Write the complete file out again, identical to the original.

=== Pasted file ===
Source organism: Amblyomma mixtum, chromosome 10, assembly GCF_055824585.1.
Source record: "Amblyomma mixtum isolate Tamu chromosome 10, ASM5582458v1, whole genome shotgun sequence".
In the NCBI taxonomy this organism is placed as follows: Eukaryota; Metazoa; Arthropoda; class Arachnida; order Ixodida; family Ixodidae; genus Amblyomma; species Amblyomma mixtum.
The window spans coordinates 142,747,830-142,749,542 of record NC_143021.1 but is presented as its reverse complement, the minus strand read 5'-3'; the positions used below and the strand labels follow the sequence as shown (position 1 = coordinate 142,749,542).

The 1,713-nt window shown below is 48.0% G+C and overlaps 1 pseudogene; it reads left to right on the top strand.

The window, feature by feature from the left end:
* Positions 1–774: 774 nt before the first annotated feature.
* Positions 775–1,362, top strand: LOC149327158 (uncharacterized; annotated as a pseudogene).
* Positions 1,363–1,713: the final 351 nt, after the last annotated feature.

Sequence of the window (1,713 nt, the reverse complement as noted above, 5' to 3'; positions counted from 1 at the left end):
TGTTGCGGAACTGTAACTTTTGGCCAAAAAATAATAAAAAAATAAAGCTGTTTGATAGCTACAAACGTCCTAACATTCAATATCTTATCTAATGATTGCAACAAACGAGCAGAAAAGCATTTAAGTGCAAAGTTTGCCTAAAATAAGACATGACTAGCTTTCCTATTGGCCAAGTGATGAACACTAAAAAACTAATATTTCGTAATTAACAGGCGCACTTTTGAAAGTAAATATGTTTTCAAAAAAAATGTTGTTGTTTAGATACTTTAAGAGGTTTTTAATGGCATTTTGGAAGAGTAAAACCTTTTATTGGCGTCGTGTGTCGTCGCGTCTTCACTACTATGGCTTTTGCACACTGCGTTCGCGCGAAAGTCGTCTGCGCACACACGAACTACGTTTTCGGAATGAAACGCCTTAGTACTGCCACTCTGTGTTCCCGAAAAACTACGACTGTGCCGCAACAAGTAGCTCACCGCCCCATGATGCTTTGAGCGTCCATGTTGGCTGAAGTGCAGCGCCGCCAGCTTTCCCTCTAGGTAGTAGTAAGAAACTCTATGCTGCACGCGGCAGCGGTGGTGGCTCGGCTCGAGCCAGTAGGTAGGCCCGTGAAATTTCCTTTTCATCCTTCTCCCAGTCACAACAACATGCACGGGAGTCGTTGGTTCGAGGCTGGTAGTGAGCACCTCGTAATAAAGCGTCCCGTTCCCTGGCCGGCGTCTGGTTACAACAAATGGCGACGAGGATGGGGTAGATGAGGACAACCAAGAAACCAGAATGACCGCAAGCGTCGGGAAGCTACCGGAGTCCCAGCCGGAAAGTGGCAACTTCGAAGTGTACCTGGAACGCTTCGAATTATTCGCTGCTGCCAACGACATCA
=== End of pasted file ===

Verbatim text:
Source organism: Amblyomma mixtum, chromosome 10, assembly GCF_055824585.1.
Source record: "Amblyomma mixtum isolate Tamu chromosome 10, ASM5582458v1, whole genome shotgun sequence".
In the NCBI taxonomy this organism is placed as follows: Eukaryota; Metazoa; Arthropoda; class Arachnida; order Ixodida; family Ixodidae; genus Amblyomma; species Amblyomma mixtum.
The window spans coordinates 142,747,830-142,749,542 of record NC_143021.1 but is presented as its reverse complement, the minus strand read 5'-3'; the positions used below and the strand labels follow the sequence as shown (position 1 = coordinate 142,749,542).

The 1,713-nt window shown below is 48.0% G+C and overlaps 1 pseudogene; it reads left to right on the top strand.

The window, feature by feature from the left end:
* Positions 1–774: 774 nt before the first annotated feature.
* Positions 775–1,362, top strand: LOC149327158 (uncharacterized; annotated as a pseudogene).
* Positions 1,363–1,713: the final 351 nt, after the last annotated feature.

Sequence of the window (1,713 nt, the reverse complement as noted above, 5' to 3'; positions counted from 1 at the left end):
TGTTGCGGAACTGTAACTTTTGGCCAAAAAATAATAAAAAAATAAAGCTGTTTGATAGCTACAAACGTCCTAACATTCAATATCTTATCTAATGATTGCAACAAACGAGCAGAAAAGCATTTAAGTGCAAAGTTTGCCTAAAATAAGACATGACTAGCTTTCCTATTGGCCAAGTGATGAACACTAAAAAACTAATATTTCGTAATTAACAGGCGCACTTTTGAAAGTAAATATGTTTTCAAAAAAAATGTTGTTGTTTAGATACTTTAAGAGGTTTTTAATGGCATTTTGGAAGAGTAAAACCTTTTATTGGCGTCGTGTGTCGTCGCGTCTTCACTACTATGGCTTTTGCACACTGCGTTCGCGCGAAAGTCGTCTGCGCACACACGAACTACGTTTTCGGAATGAAACGCCTTAGTACTGCCACTCTGTGTTCCCGAAAAACTACGACTGTGCCGCAACAAGTAGCTCACCGCCCCATGATGCTTTGAGCGTCCATGTTGGCTGAAGTGCAGCGCCGCCAGCTTTCCCTCTAGGTAGTAGTAAGAAACTCTATGCTGCACGCGGCAGCGGTGGTGGCTCGGCTCGAGCCAGTAGGTAGGCCCGTGAAATTTCCTTTTCATCCTTCTCCCAGTCACAACAACATGCACGGGAGTCGTTGGTTCGAGGCTGGTAGTGAGCACCTCGTAATAAAGCGTCCCGTTCCCTGGCCGGCGTCTGGTTACAACAAATGGCGACGAGGATGGGGTAGATGAGGACAACCAAGAAACCAGAATGACCGCAAGCGTCGGGAAGCTACCGGAGTCCCAGCCGGAAAGTGGCAACTTCGAAGTGTACCTGGAACGCTTCGAATTATTCGCTGCTGCCAACGACATCA